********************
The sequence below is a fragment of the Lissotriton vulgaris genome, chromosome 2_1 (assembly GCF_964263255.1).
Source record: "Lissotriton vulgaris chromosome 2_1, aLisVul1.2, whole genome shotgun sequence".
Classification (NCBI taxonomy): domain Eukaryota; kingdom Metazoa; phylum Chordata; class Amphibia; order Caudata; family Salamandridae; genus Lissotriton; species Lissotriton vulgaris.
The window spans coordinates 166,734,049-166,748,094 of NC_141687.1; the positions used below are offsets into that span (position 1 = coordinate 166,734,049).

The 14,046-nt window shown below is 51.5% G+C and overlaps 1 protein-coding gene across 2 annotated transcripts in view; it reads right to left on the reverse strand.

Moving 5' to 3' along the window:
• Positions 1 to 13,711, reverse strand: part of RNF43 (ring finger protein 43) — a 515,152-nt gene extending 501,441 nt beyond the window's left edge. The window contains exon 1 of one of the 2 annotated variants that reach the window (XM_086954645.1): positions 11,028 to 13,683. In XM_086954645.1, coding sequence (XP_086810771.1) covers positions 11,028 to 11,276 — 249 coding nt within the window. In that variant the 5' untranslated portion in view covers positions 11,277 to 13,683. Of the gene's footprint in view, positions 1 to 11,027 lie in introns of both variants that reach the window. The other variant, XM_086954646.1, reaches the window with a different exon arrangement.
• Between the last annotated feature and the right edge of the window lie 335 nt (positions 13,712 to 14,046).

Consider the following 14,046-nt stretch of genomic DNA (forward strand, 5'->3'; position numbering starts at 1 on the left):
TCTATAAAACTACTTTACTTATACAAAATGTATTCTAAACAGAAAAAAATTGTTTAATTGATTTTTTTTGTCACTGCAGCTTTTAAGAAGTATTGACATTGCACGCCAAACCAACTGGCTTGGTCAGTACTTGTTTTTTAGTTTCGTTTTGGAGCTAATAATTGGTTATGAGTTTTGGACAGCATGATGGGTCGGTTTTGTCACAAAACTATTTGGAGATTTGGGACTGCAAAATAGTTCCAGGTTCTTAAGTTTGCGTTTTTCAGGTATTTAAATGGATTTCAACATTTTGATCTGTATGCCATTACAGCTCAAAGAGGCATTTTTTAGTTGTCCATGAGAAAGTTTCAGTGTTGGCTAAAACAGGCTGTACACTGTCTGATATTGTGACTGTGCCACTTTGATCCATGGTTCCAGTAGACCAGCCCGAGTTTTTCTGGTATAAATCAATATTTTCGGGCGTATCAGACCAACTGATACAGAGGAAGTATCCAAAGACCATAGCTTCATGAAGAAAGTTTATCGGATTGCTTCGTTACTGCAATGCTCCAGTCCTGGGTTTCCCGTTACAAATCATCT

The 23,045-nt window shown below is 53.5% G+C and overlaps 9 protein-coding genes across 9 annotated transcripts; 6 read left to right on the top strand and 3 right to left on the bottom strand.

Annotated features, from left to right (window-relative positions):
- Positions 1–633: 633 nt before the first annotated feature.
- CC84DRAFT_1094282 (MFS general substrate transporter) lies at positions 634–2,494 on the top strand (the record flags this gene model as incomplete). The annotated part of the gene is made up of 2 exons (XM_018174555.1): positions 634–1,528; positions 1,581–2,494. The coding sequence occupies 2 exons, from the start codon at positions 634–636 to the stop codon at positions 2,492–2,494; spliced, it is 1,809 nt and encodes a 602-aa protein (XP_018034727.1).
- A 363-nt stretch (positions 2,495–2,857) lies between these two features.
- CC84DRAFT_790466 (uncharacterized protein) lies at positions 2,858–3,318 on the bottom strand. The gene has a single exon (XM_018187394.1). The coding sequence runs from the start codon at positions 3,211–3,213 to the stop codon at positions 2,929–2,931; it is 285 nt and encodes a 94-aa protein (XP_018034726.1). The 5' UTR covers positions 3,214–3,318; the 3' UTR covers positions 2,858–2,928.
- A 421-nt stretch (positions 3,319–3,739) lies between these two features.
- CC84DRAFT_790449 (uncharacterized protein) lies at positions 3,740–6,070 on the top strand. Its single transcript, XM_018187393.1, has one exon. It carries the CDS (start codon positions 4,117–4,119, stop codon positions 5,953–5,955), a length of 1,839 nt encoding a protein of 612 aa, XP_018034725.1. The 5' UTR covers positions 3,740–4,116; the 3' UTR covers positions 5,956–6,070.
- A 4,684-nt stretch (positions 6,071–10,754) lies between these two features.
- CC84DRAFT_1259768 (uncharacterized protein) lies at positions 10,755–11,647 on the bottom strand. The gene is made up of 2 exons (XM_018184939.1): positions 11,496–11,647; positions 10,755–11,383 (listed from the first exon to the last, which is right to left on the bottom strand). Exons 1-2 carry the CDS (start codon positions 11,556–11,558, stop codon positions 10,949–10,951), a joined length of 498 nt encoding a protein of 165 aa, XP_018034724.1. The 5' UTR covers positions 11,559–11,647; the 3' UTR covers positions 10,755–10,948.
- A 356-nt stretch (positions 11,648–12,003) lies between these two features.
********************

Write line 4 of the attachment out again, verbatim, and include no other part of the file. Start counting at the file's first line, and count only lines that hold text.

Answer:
The window spans coordinates 166,734,049-166,748,094 of NC_141687.1; the positions used below are offsets into that span (position 1 = coordinate 166,734,049).